Asset Management / Optimization

How control engineers can change the world

How automation empowers engineers to solve even mankind's biggest challenges

By Steve Diogo

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Drawing a direct line between the day-to-day work of control engineers and the capacity to solve the world's biggest problems, Peter Martin, vice president, business value consulting, Schneider Electric, laid out a mission for industry to transcend technology fixations in favor of solutions, and to solve the real problems in their plants by providing tools that empower operations to make real-time decisions using real-time data.

"All of the biggest problems in the world today are problems of control," Martin told the audience today at Schneider Electric's 2015 Global Automation Conference.

"And when we can properly define the problem, then we can begin to design the solution. Security is a real-time-control problem; safety is a real-time-control problem; environmental risk is a real-time-control problem."

Martin said technology needs to be a conduit, not a barrier, to solving these problems, and seeing the difference can depend on which lens we choose to view it through. He pointed to several developments in the past few decades, which, because of their focus on technology instead of solving real problems, became "solutions in search of a problem." Among them he listed expert systems, CIM, lights-out manufacturing: movements that Martin said were as ill-conceived as they were well-intentioned.

He warned that today's most promising developments—IoT, Big Data—have the same potential to become technology fetishes instead of solutions to real problems, and he urged everyone in the business and operation of industry to view them through the lens of the problems they can help solve.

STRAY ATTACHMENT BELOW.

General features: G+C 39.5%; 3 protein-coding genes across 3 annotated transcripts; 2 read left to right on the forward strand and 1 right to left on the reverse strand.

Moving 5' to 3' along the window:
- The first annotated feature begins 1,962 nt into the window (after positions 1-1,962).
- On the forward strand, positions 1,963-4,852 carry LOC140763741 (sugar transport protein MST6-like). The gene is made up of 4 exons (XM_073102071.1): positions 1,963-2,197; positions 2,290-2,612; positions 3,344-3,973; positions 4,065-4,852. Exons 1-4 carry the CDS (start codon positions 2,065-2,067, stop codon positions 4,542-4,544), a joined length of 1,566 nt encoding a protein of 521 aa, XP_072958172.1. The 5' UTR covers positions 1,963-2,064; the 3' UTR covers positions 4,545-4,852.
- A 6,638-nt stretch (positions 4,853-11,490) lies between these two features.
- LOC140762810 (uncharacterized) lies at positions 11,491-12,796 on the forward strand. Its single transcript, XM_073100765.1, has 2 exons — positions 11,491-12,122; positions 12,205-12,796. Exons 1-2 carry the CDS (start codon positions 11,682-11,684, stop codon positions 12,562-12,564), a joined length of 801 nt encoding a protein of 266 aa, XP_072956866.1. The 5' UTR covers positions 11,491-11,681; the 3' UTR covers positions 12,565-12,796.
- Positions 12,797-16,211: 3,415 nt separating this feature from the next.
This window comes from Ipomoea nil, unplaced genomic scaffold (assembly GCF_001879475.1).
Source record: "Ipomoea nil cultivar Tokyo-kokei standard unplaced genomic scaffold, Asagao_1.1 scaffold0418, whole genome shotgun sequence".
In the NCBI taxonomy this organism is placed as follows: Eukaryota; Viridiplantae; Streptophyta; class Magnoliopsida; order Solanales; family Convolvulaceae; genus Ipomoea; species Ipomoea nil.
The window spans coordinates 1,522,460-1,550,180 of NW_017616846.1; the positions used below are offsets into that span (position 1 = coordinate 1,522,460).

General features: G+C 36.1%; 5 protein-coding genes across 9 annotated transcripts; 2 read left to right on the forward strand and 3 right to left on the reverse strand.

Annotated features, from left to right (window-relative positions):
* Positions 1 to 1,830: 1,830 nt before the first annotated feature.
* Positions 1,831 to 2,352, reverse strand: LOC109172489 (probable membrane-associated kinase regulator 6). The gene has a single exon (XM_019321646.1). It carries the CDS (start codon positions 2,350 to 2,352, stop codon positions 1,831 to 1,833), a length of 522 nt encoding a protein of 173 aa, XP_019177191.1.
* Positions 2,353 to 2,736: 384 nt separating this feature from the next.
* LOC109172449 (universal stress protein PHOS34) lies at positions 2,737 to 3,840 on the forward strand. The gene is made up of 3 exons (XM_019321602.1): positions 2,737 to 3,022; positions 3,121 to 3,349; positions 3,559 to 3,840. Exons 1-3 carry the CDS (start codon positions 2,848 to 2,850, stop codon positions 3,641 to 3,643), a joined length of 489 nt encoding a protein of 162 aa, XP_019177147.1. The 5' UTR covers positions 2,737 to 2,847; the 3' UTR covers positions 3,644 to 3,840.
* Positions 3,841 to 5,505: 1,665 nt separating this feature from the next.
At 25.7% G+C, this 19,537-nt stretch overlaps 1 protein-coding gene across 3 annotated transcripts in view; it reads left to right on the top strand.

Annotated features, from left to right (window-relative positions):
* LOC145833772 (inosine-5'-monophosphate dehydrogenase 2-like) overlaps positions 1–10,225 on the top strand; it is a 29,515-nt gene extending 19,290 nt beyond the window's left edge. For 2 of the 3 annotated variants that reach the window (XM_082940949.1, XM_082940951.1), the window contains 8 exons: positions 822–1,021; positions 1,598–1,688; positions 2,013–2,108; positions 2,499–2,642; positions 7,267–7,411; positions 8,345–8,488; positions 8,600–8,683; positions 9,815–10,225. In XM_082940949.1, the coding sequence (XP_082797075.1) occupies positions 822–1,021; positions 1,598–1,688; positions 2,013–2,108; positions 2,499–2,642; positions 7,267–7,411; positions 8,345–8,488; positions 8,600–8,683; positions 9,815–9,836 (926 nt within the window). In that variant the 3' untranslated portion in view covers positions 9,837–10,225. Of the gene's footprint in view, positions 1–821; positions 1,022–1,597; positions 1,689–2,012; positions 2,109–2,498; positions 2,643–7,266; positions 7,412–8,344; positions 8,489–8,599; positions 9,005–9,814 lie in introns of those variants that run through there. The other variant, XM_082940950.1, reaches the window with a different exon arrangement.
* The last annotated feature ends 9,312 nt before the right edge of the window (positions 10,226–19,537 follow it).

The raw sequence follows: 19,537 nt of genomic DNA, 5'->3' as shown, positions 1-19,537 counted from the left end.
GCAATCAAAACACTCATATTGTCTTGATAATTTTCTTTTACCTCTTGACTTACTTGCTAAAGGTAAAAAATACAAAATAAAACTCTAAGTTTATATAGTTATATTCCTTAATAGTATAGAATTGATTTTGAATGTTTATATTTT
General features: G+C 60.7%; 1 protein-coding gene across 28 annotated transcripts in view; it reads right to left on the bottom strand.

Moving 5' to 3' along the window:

"We used to focus on automation as way to eliminate people from industry; now we see that automation can free people to do their best in and through industry."

Solve world hunger

The first step to solving world hunger is to solve the problem of world energy, Martin said, explaining that once you solve the problem of access to affordable, reliable, safe power, then you have what you need to move on to the next problem, which is water.

"Half a million children per year die because they don't have access to clean drinking water," Martin said. "And yet we can build golf courses in the dessert. If we can build a green golf course in Dubai, we can build gardens in Africa."

And the way we get there, Martin said, is to see connection between what control engineers do every day and the larger value they can create.

"We can make plants run cleaner and better," he said. "Tuning leads to greater efficiency and reduced emissions. When you clean up a single loop, you make progress toward reaching these goals of solving the world's biggest problems. There is a straight line between cleaning up a loop and solving world hunger."

"When I was young, I had a tendency to bite off more than I could chew. My teachers and my parents always told me, 'don't try to solve world hunger.' Well, today I am challenging all of us to do just that: Let's solve world hunger."